OAuth 2.0 Authorization Framework

Federating with Active Directory through the AD/LDAP Connector

The AD/LDAP connector makes it easy for your users to authenticate when they are on a domain-joined machine within the corporate network.

OAuth roles


To activate this feature for Active Directory/LDAP, simply enable the option in the Dashboard.

Go to the Connections > Enterprise > Active Directory > LDAP, select the connection you want configure, and click the Settings icon.

After enabling it, you'll also be able to configure the IP Ranges. When users originate from these IP address ranges Auth0 will be able to redirect to the AD/LDAP identity provider and leverage their native authentication mechanisms.

The IP addresses are configured using the CIDR-notation. Note that these should be ranges that are visible by Auth0. If Auth0 is deployed on-premises you'll typically enter internal IP address ranges of your users.

We recommend restarting the Windows Service that hosts the AD Connector every time this setting is changed. This way, changes will take effect immediately.

When Auth0 is running in the cloud, it won't be able to see your user's internal IP address. In that case you'd configure the public facing/WAN IP address(es) of your company.

Protocol flow

Auto-detected range for Kerberos

When Kerberos authentication is enabled, the visible IP address of the server where the AD Connector is running is implicitly added to the network IP range.

This means that if a user's requests originate from the same visible IP address as that of the AD Connector, then Kerberos authentication will be attempted.

Authorization grant types


Depending on the location of the user the authentication flow will be different when IP ranges are set. Let's take Fabrikam as an example. Since Fabrikam uses the SaaS version of Auth0 they configured their Public IP Address ( in the connection.

Users connecting from within the building will all originate from (as configured on the connection). When they authenticate, the users can follow the AD/LDAP native flow and have a seamless Access TokenSingle Sign-on (SSO) experience.

For this to work, the network must allow the users to connect to the AD/LDAP Connector on the port configured in the config.json file. In highly available deployments of the connector, the address users will be connecting to is the network load balancer in front of all connectors instances.

On the other hand, when users are not in the corporate network (for example, at a customer site, working from home without VPN) they won't be able to access the AD/LDAP Connector directly. The users will need to enter their username/password, and Auth0 will validate these credentials with the AD/LDAP Connector (which will in turn use Active Directory to validate those credentials).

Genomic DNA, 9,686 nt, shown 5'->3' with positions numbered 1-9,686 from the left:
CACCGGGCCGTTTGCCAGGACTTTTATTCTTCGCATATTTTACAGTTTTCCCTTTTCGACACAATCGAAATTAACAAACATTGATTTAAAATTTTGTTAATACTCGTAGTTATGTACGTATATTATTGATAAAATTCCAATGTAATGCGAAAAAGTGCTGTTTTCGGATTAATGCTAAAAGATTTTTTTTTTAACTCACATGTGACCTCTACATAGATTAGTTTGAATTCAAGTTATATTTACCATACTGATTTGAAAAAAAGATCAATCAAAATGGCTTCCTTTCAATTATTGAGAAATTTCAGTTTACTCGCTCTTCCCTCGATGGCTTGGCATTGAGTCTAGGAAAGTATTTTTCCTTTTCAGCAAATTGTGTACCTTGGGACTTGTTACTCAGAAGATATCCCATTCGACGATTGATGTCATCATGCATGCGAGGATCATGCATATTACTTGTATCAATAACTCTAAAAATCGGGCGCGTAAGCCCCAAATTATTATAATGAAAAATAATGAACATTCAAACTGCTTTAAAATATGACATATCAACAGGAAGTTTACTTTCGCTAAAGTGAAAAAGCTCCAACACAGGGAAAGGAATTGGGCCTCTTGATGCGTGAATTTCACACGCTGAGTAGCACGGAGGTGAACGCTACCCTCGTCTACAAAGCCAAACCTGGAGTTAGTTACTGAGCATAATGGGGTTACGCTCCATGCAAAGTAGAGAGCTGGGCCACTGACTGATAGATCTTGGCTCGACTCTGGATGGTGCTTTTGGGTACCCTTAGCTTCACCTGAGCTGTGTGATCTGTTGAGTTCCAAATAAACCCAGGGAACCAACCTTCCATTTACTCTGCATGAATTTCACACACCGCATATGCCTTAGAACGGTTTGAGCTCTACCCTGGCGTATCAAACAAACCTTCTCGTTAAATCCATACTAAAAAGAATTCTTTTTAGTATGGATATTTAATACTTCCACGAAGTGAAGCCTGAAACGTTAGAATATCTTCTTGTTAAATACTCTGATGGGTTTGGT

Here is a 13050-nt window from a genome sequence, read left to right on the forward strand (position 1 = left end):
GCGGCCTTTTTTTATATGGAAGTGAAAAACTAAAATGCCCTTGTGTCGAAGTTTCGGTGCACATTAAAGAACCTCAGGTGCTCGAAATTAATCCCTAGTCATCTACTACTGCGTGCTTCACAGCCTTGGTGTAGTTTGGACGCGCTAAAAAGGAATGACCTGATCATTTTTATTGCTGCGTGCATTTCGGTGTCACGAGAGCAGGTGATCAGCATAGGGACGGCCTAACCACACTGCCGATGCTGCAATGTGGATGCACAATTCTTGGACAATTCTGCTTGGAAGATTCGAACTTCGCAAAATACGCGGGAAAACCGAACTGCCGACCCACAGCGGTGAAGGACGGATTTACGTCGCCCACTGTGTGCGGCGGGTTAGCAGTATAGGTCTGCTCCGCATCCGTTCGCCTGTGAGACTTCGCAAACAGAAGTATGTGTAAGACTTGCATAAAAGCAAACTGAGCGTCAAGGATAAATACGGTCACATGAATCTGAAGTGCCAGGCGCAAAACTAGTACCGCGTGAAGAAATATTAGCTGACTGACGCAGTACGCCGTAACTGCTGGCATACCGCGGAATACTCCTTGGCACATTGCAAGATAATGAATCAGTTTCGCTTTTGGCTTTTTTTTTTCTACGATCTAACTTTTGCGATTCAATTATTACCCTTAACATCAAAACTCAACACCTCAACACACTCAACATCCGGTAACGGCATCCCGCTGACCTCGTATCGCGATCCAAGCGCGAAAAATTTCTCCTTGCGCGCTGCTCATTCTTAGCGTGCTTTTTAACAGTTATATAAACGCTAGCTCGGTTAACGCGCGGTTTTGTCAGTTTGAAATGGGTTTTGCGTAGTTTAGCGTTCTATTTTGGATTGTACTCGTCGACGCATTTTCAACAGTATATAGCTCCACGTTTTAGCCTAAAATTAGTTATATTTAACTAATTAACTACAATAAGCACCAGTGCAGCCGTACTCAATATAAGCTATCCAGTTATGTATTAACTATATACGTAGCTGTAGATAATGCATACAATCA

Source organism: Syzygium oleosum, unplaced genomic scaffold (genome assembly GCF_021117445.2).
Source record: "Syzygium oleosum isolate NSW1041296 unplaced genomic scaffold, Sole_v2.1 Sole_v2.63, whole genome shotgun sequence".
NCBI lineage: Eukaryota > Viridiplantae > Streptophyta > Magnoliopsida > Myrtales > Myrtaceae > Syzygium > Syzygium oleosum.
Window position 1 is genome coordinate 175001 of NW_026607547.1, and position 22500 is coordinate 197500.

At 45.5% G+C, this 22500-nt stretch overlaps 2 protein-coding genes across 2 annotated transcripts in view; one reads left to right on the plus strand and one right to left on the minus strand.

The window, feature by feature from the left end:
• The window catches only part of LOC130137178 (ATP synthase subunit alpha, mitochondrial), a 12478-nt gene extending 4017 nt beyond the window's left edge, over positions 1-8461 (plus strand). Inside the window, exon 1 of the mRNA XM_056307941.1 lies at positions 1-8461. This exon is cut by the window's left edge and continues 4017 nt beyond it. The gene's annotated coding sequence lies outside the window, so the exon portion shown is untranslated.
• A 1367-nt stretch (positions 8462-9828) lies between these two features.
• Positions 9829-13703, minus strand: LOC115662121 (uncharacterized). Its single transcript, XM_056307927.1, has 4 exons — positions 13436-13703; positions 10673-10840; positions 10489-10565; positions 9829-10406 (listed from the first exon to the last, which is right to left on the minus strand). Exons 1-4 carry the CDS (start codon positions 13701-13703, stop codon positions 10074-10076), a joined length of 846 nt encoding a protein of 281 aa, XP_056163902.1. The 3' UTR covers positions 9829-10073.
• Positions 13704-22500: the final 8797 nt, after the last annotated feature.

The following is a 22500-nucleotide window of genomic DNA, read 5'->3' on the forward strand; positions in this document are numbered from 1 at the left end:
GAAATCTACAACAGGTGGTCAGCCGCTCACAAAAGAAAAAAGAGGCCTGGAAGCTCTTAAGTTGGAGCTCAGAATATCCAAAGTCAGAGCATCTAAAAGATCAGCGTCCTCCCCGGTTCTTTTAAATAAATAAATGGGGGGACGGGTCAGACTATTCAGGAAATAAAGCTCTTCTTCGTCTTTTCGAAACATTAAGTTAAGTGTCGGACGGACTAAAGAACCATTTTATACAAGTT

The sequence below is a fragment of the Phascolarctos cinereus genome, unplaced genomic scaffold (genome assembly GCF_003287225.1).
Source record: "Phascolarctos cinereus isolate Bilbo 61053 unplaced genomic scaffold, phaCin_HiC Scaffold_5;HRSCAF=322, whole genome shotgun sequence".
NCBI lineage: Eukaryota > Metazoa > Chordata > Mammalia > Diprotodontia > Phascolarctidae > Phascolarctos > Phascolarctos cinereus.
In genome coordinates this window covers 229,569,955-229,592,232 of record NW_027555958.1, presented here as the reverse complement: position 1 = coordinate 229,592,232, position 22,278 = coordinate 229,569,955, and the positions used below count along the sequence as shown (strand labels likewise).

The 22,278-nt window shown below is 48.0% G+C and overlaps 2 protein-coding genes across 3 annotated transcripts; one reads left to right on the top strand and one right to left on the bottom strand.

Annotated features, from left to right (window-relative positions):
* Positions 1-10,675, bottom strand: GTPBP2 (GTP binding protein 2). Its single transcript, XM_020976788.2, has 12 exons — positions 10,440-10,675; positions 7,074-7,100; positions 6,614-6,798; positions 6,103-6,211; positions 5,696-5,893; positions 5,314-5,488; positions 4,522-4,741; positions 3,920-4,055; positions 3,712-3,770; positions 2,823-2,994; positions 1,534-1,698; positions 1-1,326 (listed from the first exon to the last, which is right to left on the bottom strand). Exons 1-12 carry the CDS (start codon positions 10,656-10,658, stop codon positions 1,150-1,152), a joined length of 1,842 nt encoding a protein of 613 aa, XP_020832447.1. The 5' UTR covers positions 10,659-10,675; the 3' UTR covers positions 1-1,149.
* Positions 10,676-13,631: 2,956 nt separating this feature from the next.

OAuth endpoints

Auto-login with Lock

Detecting IP ranges in an Active Directory/LDAP connection and using those ranges with Lock to allow integrated Windows Authentication is a feature that works in Lock 10, but can only be used in Lock 11 in Universal Login scenarios. This feature is disabled in Lock 11 when Lock 11 is used in Embedded Login scenarios.

When an application is using Lock 10 or 11 within the Login Page hosted by Auth0 (typically used for JSON Web Token (JWT)SAML/WS-Federation protocols and audienceSingle Sign-on (SSO) Integrations), there will be a button which allows users to authenticate using "Windows Authentication".

In some cases the requirement could be to automatically sign in the user if Kerberos is possible (based on the IP-address of the end user). The following changes can be added to the Auth0 Login Page to automatically sign in the user if Kerberos is possible:

Authorization endpoint

Skipping Kerberos at runtime

You can prevent Kerberos from being used, even if the user is logging in from an IP address within the range configured in the connection's settings, by passing rememberLastLogin: false to

How response type works


To enable verbose logging of Kerberos requests, add a system level environment variable DEBUG=kerberos-server. Then restart the Connector. Try logging in again, and check the logs for more information.

How response mode works

Firefox support for Kerberos

By default, Firefox rejects all "negotiate" requests required to authenticate users with Kerberos. If you wish to use Firefox with Kerberos, you need to whitelist the server where the connector is installed. To do that:

  • Open a Firefox tab and type about:config in the address bar.
  • Dismiss any warning message, and in the search box type negotiate.
  • Locate the network.negotiate-auth.trusted-uris item and double click to change its value.
  • Type the domain name of the server where the connector is installed. If you have multiple instances of the connector behind a load balancer, add the dns name of the balancer. The value accepts a comma-separated list of URL prefixes or domains in the form of,
  • Click Ok. You don't need to restart the server for the changes to take effect.